Monthly Archives: April 2004 – Global Opportunities in Consulting

Capgemini research uncovers fundamental changes in consulting market

Capgemini has just released key findings from a research project aimed at identifying the fundamental changes taking place in the global consulting market. The survey (‘The Voice of the Customer’) sheds light on two critical issues:

i. areas where clients perceive consulting firms need to change and adapt

ii. types of assignments for which clients are likely to hire consultants in today’s market
Read more here:



New Blogroll Additions

For the Indian readers of my Blog and the ones interested in IT I highly recommend Prof. Sadagopan and Rajesh Jain’s Blogs. Have added them to my Blogroll list on the left hand bar.


Infosys sets up consulting subsidiary in the US

While the rest of the consulting industry is busy setting up offshore centres in India, Indian IT services firm Infosys has taken the reverse direction and is taking the battle straight into the US by setting up its fully owned consulting subsidiary called Infosys Consulting

Read more about the news here

But if I’m not mistaken Infosys already had a consulting business unit in the US which contributed a miniscule part of their revenue. But this venture shows that they are trying to take this to an entirely different level of scale and profile.

In the meantime they also announced the fact that they have become a $1 billion in revenue player, the second after TCS in India.

Fast Company Now#more

Martin Bower’s memo on behaviors he wanted to be admired in McKinsey

This was written a long time ago says Fast Company Blog, and is listed in Bower’s new biography by Elizabeth Haas Edersheim a former McKinsey partner:

“I want the newcomers to know what kind of behavior we admire, and what kind of behavior we deplore:
1. First, we admire people who work hard. We dislike passengers who don’t pull their weight in the boat.
2. We admire people with first-class brains, because you cannot run a great (organization) without brainy people.
3. We admire people who avoid politics–office politics, I mean.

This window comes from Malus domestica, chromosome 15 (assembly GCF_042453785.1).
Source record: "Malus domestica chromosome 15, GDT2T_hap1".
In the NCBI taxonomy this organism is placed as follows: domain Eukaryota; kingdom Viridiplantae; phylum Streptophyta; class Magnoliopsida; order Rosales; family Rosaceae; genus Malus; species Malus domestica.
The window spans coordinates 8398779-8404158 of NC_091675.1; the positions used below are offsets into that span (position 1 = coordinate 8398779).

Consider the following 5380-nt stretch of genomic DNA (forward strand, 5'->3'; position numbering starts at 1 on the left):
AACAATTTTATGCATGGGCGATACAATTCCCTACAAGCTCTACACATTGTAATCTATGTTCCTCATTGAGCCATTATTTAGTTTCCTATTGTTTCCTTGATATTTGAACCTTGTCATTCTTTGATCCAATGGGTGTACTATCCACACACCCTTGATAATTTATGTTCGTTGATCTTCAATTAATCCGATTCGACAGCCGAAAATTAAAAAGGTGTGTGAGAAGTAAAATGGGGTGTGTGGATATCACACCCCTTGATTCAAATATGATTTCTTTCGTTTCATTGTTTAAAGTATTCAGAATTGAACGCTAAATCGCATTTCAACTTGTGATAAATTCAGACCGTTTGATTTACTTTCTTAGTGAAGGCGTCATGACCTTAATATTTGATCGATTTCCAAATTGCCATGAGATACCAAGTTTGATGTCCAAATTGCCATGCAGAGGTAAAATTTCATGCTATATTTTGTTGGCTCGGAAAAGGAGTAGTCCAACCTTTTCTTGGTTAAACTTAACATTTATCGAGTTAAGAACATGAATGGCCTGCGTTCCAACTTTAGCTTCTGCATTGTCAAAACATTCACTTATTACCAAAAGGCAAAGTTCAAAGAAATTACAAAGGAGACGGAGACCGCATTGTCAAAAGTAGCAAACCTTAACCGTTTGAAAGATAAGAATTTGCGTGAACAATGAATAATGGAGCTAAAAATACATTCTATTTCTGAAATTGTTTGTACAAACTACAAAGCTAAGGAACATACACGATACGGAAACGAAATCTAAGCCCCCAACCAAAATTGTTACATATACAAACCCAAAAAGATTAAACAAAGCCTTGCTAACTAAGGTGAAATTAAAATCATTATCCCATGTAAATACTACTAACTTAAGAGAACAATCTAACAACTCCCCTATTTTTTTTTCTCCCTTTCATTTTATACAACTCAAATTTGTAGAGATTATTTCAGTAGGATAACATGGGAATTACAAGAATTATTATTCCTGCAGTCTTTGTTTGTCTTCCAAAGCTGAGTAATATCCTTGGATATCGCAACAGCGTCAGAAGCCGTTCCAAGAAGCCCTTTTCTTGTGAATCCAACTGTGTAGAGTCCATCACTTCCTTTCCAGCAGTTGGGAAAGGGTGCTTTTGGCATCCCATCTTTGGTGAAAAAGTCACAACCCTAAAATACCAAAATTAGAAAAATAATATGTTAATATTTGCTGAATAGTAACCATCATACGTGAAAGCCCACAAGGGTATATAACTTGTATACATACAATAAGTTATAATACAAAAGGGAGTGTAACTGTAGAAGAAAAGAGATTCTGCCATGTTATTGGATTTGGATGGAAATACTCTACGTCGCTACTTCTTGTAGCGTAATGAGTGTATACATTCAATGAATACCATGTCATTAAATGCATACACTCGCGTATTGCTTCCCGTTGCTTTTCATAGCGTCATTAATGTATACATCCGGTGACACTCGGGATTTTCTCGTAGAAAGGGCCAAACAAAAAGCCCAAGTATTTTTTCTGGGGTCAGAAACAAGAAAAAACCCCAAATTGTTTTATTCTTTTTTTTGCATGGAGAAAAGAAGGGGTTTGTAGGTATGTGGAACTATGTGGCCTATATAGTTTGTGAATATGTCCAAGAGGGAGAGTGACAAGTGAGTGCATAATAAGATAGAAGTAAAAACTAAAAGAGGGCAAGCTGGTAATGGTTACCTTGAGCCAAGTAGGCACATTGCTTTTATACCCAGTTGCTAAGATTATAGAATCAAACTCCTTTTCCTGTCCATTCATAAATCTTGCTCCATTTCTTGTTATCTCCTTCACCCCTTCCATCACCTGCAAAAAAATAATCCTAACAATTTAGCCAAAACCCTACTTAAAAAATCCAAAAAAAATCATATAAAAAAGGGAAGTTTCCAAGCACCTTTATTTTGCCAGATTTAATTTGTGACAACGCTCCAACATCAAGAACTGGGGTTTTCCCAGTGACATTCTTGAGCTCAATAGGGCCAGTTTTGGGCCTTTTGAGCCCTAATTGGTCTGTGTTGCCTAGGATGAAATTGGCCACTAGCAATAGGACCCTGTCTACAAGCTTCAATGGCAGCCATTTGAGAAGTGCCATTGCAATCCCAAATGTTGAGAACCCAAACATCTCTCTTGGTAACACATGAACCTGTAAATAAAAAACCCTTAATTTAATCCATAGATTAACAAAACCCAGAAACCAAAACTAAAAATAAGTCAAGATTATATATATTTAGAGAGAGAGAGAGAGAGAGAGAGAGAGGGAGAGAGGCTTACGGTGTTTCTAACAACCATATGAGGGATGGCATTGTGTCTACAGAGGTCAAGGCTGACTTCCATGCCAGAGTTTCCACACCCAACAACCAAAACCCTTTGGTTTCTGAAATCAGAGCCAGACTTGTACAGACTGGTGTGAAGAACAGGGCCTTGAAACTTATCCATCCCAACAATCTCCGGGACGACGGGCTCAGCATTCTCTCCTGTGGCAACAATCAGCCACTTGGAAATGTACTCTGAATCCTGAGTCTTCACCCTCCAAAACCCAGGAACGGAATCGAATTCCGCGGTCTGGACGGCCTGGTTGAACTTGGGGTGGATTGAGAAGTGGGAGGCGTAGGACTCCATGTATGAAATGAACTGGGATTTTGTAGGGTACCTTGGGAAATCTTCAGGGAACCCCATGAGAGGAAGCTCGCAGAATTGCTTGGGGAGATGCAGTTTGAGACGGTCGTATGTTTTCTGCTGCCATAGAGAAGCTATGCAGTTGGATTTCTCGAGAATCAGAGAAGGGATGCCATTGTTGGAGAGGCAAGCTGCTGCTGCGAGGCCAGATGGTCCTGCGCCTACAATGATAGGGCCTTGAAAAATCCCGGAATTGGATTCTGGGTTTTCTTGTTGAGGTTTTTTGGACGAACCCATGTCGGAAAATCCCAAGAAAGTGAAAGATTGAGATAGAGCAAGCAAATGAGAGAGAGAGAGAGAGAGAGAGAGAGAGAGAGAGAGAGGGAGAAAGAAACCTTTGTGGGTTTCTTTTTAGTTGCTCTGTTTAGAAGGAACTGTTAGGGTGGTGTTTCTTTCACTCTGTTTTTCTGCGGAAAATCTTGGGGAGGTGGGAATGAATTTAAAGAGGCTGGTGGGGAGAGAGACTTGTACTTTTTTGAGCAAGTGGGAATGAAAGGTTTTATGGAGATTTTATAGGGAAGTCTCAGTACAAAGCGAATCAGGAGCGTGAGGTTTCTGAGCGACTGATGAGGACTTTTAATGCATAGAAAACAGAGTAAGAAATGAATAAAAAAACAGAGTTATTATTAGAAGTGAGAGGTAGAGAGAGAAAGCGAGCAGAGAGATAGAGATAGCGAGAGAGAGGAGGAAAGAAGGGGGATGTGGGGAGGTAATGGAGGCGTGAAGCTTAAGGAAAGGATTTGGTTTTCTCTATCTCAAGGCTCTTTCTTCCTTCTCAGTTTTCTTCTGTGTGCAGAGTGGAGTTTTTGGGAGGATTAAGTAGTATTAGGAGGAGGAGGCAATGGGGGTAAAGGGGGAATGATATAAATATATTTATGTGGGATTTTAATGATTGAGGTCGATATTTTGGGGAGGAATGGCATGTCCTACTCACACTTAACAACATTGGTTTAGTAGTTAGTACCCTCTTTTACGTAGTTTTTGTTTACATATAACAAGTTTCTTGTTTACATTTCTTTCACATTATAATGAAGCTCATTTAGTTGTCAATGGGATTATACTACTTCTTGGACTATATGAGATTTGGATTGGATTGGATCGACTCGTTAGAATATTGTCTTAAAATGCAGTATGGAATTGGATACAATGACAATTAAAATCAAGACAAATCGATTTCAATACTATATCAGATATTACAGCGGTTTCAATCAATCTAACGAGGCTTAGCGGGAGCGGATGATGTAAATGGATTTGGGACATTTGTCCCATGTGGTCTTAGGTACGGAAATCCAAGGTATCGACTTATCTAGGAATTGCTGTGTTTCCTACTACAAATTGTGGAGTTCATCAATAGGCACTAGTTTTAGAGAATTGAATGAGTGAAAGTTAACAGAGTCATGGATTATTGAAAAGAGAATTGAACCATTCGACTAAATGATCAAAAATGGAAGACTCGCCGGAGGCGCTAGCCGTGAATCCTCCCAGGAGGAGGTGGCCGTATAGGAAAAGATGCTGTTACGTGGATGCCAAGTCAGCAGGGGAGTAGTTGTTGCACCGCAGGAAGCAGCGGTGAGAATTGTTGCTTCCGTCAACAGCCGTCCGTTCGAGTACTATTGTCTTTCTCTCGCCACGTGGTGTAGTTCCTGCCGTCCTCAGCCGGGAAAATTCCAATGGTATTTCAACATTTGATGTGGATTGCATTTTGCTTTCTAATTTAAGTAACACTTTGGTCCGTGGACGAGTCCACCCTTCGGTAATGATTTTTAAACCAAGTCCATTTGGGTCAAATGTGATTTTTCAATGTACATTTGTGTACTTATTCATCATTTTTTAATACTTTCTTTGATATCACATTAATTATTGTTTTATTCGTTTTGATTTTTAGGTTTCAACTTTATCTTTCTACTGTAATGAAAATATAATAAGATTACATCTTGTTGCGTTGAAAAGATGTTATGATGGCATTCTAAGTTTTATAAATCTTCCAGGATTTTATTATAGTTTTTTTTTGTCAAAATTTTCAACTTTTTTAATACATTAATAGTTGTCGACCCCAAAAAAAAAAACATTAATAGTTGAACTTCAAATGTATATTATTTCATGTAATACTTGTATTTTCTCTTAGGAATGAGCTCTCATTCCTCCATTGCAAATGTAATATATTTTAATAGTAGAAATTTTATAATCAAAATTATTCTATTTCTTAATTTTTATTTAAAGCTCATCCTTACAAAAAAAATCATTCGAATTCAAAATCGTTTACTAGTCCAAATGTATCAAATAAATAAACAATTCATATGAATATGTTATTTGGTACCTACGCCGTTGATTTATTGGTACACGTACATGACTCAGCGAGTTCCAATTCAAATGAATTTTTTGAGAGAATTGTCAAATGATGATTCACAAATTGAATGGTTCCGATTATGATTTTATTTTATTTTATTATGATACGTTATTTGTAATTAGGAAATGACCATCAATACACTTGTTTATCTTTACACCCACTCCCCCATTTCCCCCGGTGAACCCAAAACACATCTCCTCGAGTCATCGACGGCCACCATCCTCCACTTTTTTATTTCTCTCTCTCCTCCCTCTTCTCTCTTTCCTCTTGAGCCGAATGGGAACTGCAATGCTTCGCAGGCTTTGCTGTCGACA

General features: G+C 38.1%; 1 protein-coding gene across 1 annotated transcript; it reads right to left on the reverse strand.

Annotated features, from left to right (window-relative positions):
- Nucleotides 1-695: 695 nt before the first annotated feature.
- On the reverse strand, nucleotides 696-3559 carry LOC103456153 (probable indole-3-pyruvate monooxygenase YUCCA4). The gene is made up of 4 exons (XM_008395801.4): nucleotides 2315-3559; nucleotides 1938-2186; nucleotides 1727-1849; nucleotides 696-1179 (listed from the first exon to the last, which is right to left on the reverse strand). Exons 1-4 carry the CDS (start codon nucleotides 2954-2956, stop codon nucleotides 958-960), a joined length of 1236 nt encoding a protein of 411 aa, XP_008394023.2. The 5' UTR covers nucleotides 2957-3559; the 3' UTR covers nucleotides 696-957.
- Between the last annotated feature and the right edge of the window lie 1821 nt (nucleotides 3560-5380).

4. We despise toadies who suck up to their bosses; they are generally the same people who bully their subordinates.
5. We admire the great professionals, the craftsmen who do their jobs with superlative excellence. We notice that these people always respect the professional expertise of their colleagues in other departments.
6. We admire people who hire subordinates who are good enough to succeed them. We pity people who are so insecure that they feel compelled to hire inferior specimens as their subordinates.
7. We admire people who build up and develop their subordinates, because this is the only way we can promote from within the ranks. We detest having to go outside to fill important jobs, and I look forward to the day when that will never be necessary.
8. We admire people who practice delegation. The more you delegate, the more responsibility will be loaded upon you.
9. We admire kindly people with gentle manners who treat other people as human beings–particularly the people who sell things to us. We abhor quarrelsome people. We abhor people who wage paper warfare. We abhor buck passers and people who don’t tell the truth.
10. We admire well-organized people who keep their offices ship-shape, and deliver their work on time.
11. We admire people who are good citizens in their communities–people who work for their local hospitals, their church, the PTA, the Community Chest, and so on. In this connection, I am proud of the example set by some of my colleagues during the year.”


Seth Godin warns: The portal wars are going to get ugly

In his Blog (which I regularly frequent, and suggest you do too) Seth Godin talks about his experience about Yahoo’s (of all people!) PayDirect service that tries to get him to surrender his data

Read more here, you have been warned ….